Stabilizing oil lifts shares and bond yields
By David Gaffen
NEW YORK (Reuters) - Stocks rose around the world and bond yields edged up on Tuesday as oil rebounded from 11-year lows on prospects for lower temperatures on both sides of the Atlantic.
The fall in oil prices has been a major driver of financial markets this year, hammering energy companies, lowering inflation expectations and reinforcing bets on loose monetary policy in Europe and a slow tightening in the United States.
U.S. West Texas Intermediate (WTI) futures were up $1.06 to $37.86 per barrel, rebounding from a more than 3 percent fall on Monday. Brent, the international benchmark, was at $37.83 per barrel, up $1.21, putting it a bit less than two dollars away from an 11-year low hit earlier in December.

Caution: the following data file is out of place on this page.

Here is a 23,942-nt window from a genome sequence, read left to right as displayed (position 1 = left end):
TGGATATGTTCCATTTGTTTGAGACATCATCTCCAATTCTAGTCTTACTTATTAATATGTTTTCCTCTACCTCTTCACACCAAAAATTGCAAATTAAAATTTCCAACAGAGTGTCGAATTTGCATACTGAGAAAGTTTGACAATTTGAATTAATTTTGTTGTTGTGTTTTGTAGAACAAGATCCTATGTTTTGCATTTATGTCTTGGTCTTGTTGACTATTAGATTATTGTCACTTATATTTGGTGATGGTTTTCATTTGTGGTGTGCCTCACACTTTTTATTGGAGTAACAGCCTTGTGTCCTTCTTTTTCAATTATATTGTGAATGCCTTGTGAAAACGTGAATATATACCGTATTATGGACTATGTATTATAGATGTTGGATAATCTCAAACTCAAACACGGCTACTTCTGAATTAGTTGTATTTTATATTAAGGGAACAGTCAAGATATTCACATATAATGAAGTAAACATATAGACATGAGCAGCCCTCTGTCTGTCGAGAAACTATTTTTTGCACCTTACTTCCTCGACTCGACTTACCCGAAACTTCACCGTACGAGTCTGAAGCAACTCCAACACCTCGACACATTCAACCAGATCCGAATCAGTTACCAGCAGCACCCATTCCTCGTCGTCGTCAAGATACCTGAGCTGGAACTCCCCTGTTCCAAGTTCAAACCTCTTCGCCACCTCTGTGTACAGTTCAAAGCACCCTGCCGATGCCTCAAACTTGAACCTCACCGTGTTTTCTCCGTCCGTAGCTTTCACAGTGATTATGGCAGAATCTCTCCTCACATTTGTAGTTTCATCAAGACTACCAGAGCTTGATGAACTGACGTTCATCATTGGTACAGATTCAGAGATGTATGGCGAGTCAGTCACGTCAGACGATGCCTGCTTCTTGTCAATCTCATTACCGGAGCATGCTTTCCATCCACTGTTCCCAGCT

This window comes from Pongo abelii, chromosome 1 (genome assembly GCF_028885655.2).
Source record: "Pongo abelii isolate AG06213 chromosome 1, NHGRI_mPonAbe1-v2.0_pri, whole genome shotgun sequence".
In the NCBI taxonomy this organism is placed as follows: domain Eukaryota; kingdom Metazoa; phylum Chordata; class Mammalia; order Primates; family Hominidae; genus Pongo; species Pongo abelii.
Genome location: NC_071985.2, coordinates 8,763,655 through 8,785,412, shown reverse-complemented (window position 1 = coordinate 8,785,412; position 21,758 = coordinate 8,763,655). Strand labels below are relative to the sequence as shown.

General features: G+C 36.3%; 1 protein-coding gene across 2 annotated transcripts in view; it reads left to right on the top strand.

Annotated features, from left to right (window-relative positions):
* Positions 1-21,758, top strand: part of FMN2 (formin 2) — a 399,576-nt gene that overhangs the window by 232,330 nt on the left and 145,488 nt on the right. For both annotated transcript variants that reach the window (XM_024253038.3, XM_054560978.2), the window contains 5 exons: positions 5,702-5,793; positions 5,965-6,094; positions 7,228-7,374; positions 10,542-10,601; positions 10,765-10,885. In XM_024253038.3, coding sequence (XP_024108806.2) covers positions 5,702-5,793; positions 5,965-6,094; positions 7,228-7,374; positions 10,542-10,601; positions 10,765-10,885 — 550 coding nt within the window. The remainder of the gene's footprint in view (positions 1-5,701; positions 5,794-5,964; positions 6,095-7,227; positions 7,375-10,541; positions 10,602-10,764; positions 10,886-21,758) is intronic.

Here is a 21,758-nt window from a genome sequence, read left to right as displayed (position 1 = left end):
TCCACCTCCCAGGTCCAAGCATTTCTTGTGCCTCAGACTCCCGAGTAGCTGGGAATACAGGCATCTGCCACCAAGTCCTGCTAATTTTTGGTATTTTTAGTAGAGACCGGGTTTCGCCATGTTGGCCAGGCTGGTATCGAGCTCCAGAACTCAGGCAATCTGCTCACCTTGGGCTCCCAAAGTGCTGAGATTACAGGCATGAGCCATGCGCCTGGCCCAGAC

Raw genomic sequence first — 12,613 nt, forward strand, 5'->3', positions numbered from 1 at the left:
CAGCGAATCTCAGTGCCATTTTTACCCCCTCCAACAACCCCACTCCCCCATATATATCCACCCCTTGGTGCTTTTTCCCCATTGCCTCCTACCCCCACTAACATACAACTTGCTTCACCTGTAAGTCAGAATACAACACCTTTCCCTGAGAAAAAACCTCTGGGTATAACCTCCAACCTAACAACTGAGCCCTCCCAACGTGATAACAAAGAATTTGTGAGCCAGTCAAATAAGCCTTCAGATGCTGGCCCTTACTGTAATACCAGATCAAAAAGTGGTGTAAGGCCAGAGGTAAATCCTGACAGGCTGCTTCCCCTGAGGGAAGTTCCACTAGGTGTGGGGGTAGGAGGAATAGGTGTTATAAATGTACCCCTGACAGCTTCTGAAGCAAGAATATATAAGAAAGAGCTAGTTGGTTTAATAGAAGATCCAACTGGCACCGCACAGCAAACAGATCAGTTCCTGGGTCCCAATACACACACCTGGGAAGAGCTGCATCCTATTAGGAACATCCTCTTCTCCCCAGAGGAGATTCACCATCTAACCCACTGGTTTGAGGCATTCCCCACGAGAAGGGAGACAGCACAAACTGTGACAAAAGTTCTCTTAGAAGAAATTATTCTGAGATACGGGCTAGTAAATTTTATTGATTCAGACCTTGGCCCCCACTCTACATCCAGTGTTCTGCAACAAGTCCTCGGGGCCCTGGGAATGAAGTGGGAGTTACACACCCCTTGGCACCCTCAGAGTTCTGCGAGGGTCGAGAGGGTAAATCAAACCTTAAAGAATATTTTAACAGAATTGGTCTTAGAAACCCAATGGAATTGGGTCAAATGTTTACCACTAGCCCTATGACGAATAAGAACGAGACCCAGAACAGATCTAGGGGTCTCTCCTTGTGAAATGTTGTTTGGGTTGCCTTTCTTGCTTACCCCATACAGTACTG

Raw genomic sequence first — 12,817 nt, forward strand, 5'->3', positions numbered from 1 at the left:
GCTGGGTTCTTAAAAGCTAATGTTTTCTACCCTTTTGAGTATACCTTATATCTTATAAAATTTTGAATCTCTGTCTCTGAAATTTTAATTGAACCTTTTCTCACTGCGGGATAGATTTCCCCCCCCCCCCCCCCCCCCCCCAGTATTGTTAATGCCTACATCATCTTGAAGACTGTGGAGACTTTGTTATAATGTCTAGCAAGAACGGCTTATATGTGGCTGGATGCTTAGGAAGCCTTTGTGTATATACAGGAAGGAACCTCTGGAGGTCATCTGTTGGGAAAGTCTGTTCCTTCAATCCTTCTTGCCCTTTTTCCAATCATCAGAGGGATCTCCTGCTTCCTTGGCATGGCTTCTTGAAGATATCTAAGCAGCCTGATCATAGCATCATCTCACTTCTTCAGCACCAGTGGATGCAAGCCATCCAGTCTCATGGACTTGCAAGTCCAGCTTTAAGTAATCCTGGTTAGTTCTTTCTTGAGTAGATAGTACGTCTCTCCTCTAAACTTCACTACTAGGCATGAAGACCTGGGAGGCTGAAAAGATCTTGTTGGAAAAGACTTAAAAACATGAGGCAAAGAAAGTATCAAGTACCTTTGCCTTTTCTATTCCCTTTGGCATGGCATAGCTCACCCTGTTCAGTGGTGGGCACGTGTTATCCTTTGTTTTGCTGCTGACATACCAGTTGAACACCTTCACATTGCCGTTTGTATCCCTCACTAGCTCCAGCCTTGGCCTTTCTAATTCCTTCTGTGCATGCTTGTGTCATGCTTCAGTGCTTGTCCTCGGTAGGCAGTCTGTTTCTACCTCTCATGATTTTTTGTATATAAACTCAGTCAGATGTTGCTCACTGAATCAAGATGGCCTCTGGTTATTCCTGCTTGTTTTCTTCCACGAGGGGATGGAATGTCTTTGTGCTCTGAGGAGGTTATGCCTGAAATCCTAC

This lifted shares on Wall Street and in Europe. The S&P 500 Index gained 1.1 percent to 2079.31, led by healthcare and financial shares, while the pan-European FTSEurofirst 300 index rose 1.5 percent and the euro zone's blue-chip Euro STOXX 50 index advanced 1.8 percent. [.EU] The MSCI All-World Index gained 1 percent.
Britain's blue-chip FTSE 100 index, opening for the first time since the Christmas break, rose 1 percent.
U.S. Treasuries sold off as equities improved and after a disappointing auction of five-year notes. The two-year Treasury yield rose to its highest since 2010, and was lately yielding 1.11 percent.
The U.S. 10-year Treasury yield rose 9 basis points to 2.31 percent, while German 10-year Bund yields, the benchmark for euro zone borrowing costs, rose 8 basis points to 0.64 percent.
MSCI's broadest index of Asia-Pacific shares outside Japan was up 0.2 percent. But it remained on track to mark a loss of around 12 percent for 2015, a year that saw it log a more than seven-year high in April. Continued...